Increasing number of Hurricane Maria victims now call Lorain home

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LORAIN, Ohio - In the weeks since Hurricane Maria plunged Puerto Rico into disaster, many are seeking refuge in an unexpected place, Lorain County.

"Our community is averaging one family per day," explained city Councilman Angel Arroyo.

Puerto Rican-owned businesses in Lorain are banding together to help families looking to make a new home more than one thousand miles away from the island.

Jason and Marieliz Crespo moved to Lorain last week and have no intention on returning.

"Puerto Rico is not the same anymore, it's devastated," said Marieliz Crespo. "I don't know, there's not much to offer right now."

Jason spent the day performing at Lorain's busy carry-out MiCasa Sabor Latino, where owner Ramon Osorio donned a shirt that said "Puerto Rico will rise."

"In order for it to rise we all need to stick together," said Osorio. "...We need more of the community to show more support."

This month, Lorain County Commissioner Matt Lundy says he plans to meet with community leaders to determine what, if any, funding is available to help the increase of hurricane survivors. County officials are also looking at ways to attract hurricane victims to the area and provide job opportunities to families working to get back to normal.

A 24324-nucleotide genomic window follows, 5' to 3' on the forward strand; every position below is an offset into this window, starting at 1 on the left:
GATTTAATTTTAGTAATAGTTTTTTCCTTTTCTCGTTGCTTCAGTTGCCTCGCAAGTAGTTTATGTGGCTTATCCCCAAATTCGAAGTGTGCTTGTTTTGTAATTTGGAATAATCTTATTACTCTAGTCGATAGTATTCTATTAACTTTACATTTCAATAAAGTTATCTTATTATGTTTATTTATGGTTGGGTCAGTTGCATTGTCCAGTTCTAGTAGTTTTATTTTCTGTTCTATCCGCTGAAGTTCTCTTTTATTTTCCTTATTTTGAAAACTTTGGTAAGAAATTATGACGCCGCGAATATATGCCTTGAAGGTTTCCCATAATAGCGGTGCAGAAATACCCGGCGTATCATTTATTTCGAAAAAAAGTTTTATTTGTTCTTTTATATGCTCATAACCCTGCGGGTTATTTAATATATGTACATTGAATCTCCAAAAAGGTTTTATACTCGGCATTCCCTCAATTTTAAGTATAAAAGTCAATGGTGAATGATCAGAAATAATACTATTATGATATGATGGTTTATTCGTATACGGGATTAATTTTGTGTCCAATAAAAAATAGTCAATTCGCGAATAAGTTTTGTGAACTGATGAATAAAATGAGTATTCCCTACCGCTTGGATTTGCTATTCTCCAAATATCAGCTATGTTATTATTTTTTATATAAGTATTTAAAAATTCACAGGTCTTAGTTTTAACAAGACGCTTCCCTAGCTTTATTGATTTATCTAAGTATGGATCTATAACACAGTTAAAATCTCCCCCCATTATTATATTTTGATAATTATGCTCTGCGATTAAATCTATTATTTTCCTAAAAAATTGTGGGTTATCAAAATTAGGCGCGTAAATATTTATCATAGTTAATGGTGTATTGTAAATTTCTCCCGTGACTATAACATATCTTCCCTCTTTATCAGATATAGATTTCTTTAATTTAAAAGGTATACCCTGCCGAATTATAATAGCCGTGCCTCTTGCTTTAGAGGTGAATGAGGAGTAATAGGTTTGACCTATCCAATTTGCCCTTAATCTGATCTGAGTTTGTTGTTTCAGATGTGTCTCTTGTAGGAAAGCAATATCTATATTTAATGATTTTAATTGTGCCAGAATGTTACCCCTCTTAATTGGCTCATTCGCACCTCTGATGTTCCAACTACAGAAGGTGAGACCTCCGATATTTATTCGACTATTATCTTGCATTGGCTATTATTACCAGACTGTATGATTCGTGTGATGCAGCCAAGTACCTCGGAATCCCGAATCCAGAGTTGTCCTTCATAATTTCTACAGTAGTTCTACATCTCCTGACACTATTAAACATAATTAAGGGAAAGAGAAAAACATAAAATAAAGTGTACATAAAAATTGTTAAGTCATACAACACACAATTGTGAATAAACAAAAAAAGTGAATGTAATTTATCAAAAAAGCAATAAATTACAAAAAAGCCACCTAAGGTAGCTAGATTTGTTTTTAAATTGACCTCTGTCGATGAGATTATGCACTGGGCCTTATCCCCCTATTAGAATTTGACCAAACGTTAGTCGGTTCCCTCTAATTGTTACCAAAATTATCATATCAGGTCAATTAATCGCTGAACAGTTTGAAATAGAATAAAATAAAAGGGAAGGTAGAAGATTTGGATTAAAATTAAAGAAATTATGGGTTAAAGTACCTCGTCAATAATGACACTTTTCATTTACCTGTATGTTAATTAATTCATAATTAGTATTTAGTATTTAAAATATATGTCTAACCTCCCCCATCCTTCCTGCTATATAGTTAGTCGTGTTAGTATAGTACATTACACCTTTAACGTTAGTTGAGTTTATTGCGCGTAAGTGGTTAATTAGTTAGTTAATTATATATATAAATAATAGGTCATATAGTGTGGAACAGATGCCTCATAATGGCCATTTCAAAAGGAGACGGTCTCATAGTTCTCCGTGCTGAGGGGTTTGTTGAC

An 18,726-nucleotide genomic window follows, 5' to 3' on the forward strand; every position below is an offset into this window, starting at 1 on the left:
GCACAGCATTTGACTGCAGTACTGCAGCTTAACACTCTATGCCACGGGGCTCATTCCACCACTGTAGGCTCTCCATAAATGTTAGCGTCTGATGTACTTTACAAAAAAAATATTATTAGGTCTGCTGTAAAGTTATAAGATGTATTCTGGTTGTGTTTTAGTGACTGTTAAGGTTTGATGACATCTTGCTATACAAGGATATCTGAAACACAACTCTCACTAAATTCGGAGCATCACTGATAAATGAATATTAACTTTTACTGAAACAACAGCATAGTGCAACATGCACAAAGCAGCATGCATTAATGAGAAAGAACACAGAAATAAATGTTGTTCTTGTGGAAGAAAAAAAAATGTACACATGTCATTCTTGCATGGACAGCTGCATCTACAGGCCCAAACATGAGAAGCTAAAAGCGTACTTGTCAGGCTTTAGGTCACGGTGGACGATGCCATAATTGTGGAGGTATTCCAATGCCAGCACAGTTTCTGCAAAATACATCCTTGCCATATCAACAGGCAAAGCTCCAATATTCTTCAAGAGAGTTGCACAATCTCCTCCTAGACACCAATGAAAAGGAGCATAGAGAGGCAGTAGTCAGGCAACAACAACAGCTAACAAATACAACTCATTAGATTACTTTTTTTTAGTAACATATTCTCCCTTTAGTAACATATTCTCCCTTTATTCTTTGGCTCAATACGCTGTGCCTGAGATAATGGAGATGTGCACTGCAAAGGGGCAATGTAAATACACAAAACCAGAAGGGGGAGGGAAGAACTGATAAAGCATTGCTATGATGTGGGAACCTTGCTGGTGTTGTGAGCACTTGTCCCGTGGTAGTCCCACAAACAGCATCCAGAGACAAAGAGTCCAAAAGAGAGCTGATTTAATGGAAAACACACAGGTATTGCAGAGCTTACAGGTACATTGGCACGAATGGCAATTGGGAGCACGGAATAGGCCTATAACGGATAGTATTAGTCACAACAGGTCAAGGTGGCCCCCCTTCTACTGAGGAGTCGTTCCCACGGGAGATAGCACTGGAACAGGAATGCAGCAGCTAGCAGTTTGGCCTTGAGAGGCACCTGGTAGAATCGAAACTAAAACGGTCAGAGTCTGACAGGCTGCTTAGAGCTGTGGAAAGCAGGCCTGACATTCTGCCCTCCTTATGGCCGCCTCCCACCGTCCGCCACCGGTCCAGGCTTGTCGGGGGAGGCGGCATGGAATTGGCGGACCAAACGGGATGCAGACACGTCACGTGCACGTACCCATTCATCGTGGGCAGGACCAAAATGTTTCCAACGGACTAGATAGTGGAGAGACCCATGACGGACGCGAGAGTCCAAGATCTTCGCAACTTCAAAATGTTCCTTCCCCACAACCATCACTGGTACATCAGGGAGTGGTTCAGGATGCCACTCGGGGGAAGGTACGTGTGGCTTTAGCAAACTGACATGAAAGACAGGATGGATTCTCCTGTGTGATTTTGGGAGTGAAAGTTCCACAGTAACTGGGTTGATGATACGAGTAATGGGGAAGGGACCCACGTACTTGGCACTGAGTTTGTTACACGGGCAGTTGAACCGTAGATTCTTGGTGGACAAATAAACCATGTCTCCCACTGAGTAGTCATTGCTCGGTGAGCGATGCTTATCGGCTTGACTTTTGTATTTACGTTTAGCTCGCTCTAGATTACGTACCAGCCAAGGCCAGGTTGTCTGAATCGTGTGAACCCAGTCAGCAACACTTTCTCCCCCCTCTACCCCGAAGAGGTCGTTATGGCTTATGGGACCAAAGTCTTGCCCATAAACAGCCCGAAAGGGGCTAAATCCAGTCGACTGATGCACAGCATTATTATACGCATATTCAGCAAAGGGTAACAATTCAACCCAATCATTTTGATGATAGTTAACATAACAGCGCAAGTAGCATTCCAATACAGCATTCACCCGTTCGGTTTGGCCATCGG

It's a goal Councilman Arroyo echoes.

"In Orlando, they're getting 65,000 families or people in one month," said Arroyo. "So they have those centers already situated for fingerprinting in Florida where we don't have that here. My biggest concern is for families eligible for FEMA assistance that move here but don't have the documentation. How can they check into a hotel or how can they sign up for medical care?"

The councilman has helped donate several truckloads of supplies for hurricane relief efforts in Texas, Florida and Puerto Rico. He believes if things don't change on the island, upwards of 1,000 people could eventually call cities across Lorain County home, mainly due to family ties and the tight-knit Puerto Rican community.

"I truly feel it can happen because the island of Puerto Rico only has 25 percent electricity," said Councilman Arroyo. "There are still pieces of the island that have not gotten full assistance yet."

A FEMA spokesperson told Fox 8 that more than 1 million registrations have been filed by Puerto Ricans so far. In many cases, due to the challenges with power, FEMA is taking those registrations by hand door to door, a process which can take an hour and a half. If eligible, some can receive up to $33,000 dollars in aid.

While the Crespos wait for assistance, Marieliz says one thing is clear.

"Puerto Rico will take years to get back to where it was."